AIDS in India
1,400,000 to 1,600,000 people infected with HIV/AIDS currently reside in India. However, the HIV population has been declining by approximately 50%, dwindling from 274 thousand 116 thousand in 10 years. Worldwide, in 2011, there were 2,080,000 infections.
Many say these estimates are questionable. Some survey data reveal that in 2001 there were over 5,700,000 HIV cases. In addition, a national control program for AIDS in New Delhi declared that the statistics of AIDS in India were exaggerated.
India ranks third in gross HIV/AIDS population (after Nigeria and South Africa). However, India has a less significant percentage of the population with HIV/AIDS, ranking 89th worldwide with 0.30% prevalence rate. HIV is mainly concentrated in the northeastern and southern regions. The Indian government has organized a rigorous campaign against AIDS, spending ($2,500,000,000) for the third National Control Program for AIDS in 2007.
Low literacy levels and widespread migration are major causes of the large HIV population in India. According to a study, there was a 30% decrease in infections of HIV among women from 15-24 years in many southern states due to increased use of condoms. In addition, numerous awareness and educational programs were established to reduce HIV/AIDS prevalence rate. Overall, the national HIV prevalence rate among adults has been minimized, declining by 10% from 2000 to 2009. The HIV prevalence rate specifically in youths 14-24 years has also decreased. Despite this general trend, variations exist among states.
In 1986, Dr. Suniti Solomon diagnosed the first HIV case in the city of Chennai, in a female sex worker. HIV then spread quickly among sex workers. Most people believed that the foreign clients who frequently traveled outside the country were carriers of this disease. Since then, the number of HIV cases has continued to grow. The Indian government initially set up screening centers to diagnose this deadly disease. Later, in 1987, it also established the National AIDS Control Program to restrain HIV from spreading and promote national efforts against HIV/AIDS. Examples of efforts include screening blood and improving health education.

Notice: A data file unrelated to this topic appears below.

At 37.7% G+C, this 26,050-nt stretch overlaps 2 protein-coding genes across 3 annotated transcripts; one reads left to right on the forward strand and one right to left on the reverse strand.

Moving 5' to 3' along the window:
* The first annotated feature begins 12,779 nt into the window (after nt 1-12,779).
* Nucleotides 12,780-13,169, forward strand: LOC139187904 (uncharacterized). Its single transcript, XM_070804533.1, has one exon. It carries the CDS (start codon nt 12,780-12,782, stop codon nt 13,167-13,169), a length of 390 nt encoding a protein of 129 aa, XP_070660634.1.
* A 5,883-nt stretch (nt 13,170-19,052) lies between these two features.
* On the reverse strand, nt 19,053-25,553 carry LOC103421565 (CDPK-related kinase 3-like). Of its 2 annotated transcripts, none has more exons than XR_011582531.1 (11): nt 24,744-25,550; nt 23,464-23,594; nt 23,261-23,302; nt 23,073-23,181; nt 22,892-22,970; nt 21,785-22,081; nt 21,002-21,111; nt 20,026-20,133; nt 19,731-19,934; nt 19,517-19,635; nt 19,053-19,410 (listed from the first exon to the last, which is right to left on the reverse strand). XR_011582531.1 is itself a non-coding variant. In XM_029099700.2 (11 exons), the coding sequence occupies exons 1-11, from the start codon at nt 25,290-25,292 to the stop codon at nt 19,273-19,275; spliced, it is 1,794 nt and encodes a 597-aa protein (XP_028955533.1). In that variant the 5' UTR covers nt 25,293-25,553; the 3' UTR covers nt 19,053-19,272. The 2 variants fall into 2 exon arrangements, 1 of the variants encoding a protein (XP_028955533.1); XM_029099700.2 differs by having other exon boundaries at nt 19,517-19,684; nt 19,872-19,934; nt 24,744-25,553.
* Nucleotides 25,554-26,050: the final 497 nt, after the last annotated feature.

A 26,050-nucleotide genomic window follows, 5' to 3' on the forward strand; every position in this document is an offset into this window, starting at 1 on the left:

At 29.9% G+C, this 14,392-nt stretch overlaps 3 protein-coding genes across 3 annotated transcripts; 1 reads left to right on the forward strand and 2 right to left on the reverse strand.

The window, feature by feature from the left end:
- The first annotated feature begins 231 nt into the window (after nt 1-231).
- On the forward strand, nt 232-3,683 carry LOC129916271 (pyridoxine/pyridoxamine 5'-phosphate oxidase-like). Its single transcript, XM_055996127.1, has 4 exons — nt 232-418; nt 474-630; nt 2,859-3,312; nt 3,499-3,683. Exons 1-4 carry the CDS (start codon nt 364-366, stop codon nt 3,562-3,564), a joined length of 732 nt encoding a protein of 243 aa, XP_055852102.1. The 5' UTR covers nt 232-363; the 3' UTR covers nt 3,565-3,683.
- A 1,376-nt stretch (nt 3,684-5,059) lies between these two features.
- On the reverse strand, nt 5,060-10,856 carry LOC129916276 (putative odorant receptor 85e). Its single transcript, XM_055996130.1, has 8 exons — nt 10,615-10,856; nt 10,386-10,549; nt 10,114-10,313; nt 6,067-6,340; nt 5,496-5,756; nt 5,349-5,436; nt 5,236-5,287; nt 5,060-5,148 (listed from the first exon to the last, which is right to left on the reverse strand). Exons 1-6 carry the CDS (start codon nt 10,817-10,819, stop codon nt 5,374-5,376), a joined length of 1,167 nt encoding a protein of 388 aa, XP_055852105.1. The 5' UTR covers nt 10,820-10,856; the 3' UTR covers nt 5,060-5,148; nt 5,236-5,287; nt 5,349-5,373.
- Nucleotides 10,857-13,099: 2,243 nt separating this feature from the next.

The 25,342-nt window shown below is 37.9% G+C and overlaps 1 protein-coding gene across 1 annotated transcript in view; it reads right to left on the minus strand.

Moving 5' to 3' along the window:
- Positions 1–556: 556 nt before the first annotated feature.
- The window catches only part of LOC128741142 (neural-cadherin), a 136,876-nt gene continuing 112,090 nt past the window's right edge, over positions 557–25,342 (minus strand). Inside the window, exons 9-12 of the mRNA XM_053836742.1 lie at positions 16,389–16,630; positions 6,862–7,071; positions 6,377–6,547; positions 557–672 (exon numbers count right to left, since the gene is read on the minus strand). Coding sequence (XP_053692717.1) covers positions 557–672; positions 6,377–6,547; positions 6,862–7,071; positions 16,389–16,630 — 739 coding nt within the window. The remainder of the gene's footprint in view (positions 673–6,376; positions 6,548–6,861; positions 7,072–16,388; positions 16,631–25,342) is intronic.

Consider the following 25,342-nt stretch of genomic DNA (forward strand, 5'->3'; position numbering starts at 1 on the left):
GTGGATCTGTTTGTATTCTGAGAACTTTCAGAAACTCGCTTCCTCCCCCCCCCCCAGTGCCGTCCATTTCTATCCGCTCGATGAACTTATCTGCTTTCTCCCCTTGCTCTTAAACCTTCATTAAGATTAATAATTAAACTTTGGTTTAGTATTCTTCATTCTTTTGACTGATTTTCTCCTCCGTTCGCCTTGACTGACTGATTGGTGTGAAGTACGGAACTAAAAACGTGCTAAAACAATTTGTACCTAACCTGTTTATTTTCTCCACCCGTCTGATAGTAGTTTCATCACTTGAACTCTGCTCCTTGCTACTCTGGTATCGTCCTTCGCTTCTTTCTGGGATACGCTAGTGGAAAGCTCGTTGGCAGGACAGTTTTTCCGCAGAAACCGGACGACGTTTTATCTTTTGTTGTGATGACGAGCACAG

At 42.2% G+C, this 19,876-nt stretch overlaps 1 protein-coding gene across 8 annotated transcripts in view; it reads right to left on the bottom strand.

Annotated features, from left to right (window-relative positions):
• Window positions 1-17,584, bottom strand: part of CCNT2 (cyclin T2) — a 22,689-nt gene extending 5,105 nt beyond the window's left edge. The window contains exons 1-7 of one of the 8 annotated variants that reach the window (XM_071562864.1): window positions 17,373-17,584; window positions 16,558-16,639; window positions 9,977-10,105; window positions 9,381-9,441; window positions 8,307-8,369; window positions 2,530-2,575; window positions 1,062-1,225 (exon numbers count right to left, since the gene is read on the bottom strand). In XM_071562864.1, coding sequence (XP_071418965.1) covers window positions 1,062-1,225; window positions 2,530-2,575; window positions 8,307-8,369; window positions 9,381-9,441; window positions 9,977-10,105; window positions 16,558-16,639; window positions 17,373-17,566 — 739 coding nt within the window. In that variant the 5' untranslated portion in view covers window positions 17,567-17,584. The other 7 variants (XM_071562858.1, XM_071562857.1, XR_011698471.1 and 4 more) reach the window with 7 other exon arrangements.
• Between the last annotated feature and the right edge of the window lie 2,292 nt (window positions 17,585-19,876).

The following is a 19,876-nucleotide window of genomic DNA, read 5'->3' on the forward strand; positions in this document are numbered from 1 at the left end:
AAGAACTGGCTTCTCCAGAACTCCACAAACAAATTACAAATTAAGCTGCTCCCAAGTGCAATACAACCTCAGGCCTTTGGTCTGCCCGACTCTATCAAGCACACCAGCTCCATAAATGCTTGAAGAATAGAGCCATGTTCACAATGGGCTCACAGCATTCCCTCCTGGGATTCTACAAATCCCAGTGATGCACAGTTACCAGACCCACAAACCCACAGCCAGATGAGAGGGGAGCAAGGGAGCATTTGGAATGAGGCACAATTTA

The government established the NACO (National AIDS Control Organization) and NACP (the National AIDS Control Program) to oversee policies related to HIV and AIDS prevention in 1992. In addition, SACs (State AIDS Control Societies) were set up to support blood safety.
A second phase (NACP II) emerged in 1999. This second phase promoted behavior change to hinder the spread of HIV such as a program for preventing transmission from mothers to children and providing antiretroviral treatment generally.
In 2007, NACP III, the third phase, delegated local levels and NGOs (non-governmental organization) more responsibilities and jurisdiction over welfare services for those affected. There was also an increased focus on high-risk groups and control outreach programs.
The Indian government established the National AIDS Committee in 1986, which set the foundation for the National Control Organization for AIDS (NACO). NACO is currently the major body for HIV surveillance in India. NACO collects data for annual reports anonymously from prenatal clinics and clinic patients who have been infected through sexual transmission. The 1st NACP started in 1992 and lasted until 1999. The program monitored the infection rates of HIV in urban areas among the risky population. The 2nd phase lasted from 1999 to 2006. It targeted risky groups and focused on preventive methods. An AIDS National Council was established. It included 31 ministries, which carefully monitored HIV as a development and health issue. The third phase incorporated prevention, support, care and treatment programs to tackle the epidemic.